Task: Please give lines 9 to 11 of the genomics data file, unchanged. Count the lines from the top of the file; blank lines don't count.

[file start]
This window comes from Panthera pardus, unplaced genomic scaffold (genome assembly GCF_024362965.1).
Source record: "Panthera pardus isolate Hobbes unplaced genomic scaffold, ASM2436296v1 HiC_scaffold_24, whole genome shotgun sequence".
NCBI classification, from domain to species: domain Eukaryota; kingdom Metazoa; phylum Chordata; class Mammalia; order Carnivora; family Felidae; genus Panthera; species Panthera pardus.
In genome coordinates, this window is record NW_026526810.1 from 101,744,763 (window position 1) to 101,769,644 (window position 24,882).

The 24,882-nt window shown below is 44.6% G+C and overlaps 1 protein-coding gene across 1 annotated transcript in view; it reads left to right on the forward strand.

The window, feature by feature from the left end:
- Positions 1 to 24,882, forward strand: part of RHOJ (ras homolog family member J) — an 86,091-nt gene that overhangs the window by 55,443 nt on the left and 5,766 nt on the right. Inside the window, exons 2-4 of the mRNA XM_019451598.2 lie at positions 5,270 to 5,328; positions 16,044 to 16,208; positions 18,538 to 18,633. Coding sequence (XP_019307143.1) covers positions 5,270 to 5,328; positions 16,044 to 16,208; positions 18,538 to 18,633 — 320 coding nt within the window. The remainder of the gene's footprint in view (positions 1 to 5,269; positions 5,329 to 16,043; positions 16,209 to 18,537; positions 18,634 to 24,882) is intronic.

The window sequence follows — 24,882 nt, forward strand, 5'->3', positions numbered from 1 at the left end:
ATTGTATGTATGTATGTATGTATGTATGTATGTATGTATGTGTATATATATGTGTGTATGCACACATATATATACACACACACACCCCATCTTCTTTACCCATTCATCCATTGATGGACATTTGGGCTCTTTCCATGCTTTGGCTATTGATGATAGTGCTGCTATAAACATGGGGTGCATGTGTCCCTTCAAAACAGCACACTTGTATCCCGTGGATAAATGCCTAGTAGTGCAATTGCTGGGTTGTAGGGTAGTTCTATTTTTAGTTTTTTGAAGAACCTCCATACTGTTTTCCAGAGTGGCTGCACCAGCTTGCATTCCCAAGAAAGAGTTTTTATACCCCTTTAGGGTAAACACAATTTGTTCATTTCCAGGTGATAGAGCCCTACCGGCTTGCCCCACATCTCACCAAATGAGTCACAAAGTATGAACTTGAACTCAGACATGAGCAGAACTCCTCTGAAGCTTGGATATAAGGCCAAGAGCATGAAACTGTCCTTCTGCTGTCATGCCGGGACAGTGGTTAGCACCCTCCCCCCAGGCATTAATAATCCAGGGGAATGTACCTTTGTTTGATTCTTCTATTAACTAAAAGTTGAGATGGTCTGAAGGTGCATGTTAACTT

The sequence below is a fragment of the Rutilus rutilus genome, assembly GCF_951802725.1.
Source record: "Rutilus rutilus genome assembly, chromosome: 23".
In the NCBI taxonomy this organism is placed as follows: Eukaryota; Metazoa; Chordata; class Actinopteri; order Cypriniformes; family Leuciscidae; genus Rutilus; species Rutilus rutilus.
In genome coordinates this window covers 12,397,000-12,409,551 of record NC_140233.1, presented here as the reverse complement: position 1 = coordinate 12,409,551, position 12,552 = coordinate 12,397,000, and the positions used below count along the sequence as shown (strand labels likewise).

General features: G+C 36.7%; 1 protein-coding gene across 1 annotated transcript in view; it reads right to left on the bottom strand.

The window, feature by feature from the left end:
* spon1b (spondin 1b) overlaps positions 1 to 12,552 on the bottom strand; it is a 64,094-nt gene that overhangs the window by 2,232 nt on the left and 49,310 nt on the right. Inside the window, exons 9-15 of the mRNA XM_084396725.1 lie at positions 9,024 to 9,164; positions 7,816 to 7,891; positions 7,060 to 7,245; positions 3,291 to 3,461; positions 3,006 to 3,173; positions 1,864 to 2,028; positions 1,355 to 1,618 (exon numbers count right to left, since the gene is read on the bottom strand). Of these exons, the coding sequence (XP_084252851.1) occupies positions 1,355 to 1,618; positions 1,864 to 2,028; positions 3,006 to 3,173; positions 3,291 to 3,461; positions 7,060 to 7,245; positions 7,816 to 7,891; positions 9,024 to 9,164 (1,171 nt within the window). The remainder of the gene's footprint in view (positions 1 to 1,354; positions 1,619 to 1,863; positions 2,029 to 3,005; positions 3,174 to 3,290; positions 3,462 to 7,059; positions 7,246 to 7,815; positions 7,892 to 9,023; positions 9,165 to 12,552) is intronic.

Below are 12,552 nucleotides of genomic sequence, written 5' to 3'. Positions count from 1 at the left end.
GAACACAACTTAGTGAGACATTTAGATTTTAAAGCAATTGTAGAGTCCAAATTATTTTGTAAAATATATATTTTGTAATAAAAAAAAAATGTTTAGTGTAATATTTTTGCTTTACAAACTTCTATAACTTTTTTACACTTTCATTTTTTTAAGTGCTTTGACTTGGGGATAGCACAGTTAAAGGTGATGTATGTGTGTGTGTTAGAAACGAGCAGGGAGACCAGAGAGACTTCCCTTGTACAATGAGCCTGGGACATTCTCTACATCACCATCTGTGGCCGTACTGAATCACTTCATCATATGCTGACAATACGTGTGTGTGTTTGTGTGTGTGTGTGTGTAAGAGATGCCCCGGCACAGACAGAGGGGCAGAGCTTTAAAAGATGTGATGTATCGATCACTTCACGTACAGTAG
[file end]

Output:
ATTGTATGTATGTATGTATGTATGTATGTATGTATGTATGTGTATATATATGTGTGTATGCACACATATATATACACACACACACCCCATCTTCTTTACCCATTCATCCATTGATGGACATTTGGGCTCTTTCCATGCTTTGGCTATTGATGATAGTGCTGCTATAAACATGGGGTGCATGTGTCCCTTCAAAACAGCACACTTGTATCCCGTGGATAAATGCCTAGTAGTGCAATTGCTGGGTTGTAGGGTAGTTCTATTTTTAGTTTTTTGAAGAACCTCCATACTGTTTTCCAGAGTGGCTGCACCAGCTTGCATTCCCAAGAAAGAGTTTTTATACCCCTTTAGGGTAAACACAATTTGTTCATTTCCAGGTGATAGAGCCCTACCGGCTTGCCCCACATCTCACCAAATGAGTCACAAAGTATGAACTTGAACTCAGACATGAGCAGAACTCCTCTGAAGCTTGGATATAAGGCCAAGAGCATGAAACTGTCCTTCTGCTGTCATGCCGGGACAGTGGTTAGCACCCTCCCCCCAGGCATTAATAATCCAGGGGAATGTACCTTTGTTTGATTCTTCTATTAACTAAAAGTTGAGATGGTCTGAAGGTGCATGTTAACTT

The sequence below is a fragment of the Rutilus rutilus genome, assembly GCF_951802725.1.
Source record: "Rutilus rutilus genome assembly, chromosome: 23".